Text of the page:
Two UNSW researchers are among 11 world experts to have addressed the US Congress as part of President Barack Obama’s initiative to map the human brain.

Neurosurgeon Charlie Teo, who is a senior lecturer at UNSW, and stem cell researcher Associate Professor Kuldip Sidhu were chosen to address the Congress as part of Brain Mapping Day.

Dr Teo called for brain cancer research to be made part of President Obama’s $100 million plan to better understand the human brain.

“[Brain cancer] kills more kids than any other cancer and has more financial impact on America and every other country than any other cancer,” Dr Teo, the founder of the Cure for Life Foundation, told the Sydney Morning Herald.

Associate Professor Kuldip Sidhu, who is working on neurodegenerative diseases such as Alzheimer’s and Parkinson’s diseases, spoke about the importance of patient-derived human stem cells as a platform to better understand disease processes with the potential for drug discovery and brain therapeutics.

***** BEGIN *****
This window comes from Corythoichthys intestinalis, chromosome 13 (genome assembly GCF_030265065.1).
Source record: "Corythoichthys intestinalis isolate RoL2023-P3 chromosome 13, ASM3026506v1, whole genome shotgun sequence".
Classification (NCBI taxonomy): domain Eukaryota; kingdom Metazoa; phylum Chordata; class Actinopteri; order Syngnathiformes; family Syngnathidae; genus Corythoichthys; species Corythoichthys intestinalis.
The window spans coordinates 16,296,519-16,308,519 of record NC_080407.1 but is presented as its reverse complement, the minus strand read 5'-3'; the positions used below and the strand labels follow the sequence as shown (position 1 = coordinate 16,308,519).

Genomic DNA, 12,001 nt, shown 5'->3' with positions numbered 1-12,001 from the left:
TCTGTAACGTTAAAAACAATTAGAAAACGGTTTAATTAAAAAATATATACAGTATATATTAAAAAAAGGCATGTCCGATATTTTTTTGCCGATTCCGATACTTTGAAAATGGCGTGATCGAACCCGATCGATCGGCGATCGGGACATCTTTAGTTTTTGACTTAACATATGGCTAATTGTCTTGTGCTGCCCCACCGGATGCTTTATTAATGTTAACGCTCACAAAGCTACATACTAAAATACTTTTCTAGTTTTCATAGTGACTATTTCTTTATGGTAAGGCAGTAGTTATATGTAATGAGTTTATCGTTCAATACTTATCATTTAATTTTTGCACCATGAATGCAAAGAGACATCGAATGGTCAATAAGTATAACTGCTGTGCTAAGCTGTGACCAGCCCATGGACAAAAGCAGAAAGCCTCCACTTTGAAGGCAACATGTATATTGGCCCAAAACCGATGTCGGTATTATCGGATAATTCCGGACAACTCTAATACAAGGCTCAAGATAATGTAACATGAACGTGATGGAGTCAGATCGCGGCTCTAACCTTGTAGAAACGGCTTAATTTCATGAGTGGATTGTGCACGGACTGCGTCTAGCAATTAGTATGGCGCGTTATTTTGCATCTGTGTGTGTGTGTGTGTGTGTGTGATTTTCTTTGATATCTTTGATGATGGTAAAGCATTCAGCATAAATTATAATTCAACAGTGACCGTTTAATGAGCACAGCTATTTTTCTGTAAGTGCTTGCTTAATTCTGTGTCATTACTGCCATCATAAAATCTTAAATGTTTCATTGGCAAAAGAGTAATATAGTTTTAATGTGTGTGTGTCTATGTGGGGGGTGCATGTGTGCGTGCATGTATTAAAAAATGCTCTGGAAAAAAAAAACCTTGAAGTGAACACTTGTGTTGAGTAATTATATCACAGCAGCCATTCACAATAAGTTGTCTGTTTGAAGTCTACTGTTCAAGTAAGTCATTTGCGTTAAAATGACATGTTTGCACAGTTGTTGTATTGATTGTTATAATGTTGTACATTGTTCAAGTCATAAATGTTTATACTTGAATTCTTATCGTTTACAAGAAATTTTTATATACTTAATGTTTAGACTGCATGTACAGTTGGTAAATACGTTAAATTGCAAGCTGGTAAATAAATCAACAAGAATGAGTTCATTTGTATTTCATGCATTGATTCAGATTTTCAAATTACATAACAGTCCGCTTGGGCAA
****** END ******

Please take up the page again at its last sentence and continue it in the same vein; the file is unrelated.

This type of work is a step toward personalised medicine, with researchers collecting cells from patients with these diseases, investigating signs of the condition in cells and testing how they respond to drug treatments.

“Patient-derived stem cells will bring about a paradigm shift in human medicine,” says Professor Sidhu, who is part of UNSW’s Centre for Healthy Brain Ageing. “We will be able to translate research from the lab to the clinic faster and the outcomes will be better for patients.”

Professor Sidhu has called for such studies to be an integral part of President Obama’s plan to map the human brain and to be appropriately funded.

As part of the event, an international research partnership has been signed between the Cure for Life Foundation, the US-based Brain Mapping Foundation and Society for Brain Mapping and Therapeutics. The alliance will focus on introducing a new generation of therapeutics through a nanobioelectrical approach.

President Obama’s plan is seen as the brain’s equivalent of the human genome project, which sequenced the building blocks of DNA, and has delivered significant research benefits.

The initiative could lead to the creation of a map of the brain's functional circuitry. By understanding how information in the brain is stored, retrieved and used, scientists will hope to gain insights into brain diseases.

Professor Sidhu earlier produced human embryonic stem cell lines at the Prince of Wales Hospital. One of these lines, Endeavour-2 is being used by the National Institutes of Health in the US.

Media contact: Susi Hamilton, UNSW media, 0422 934 024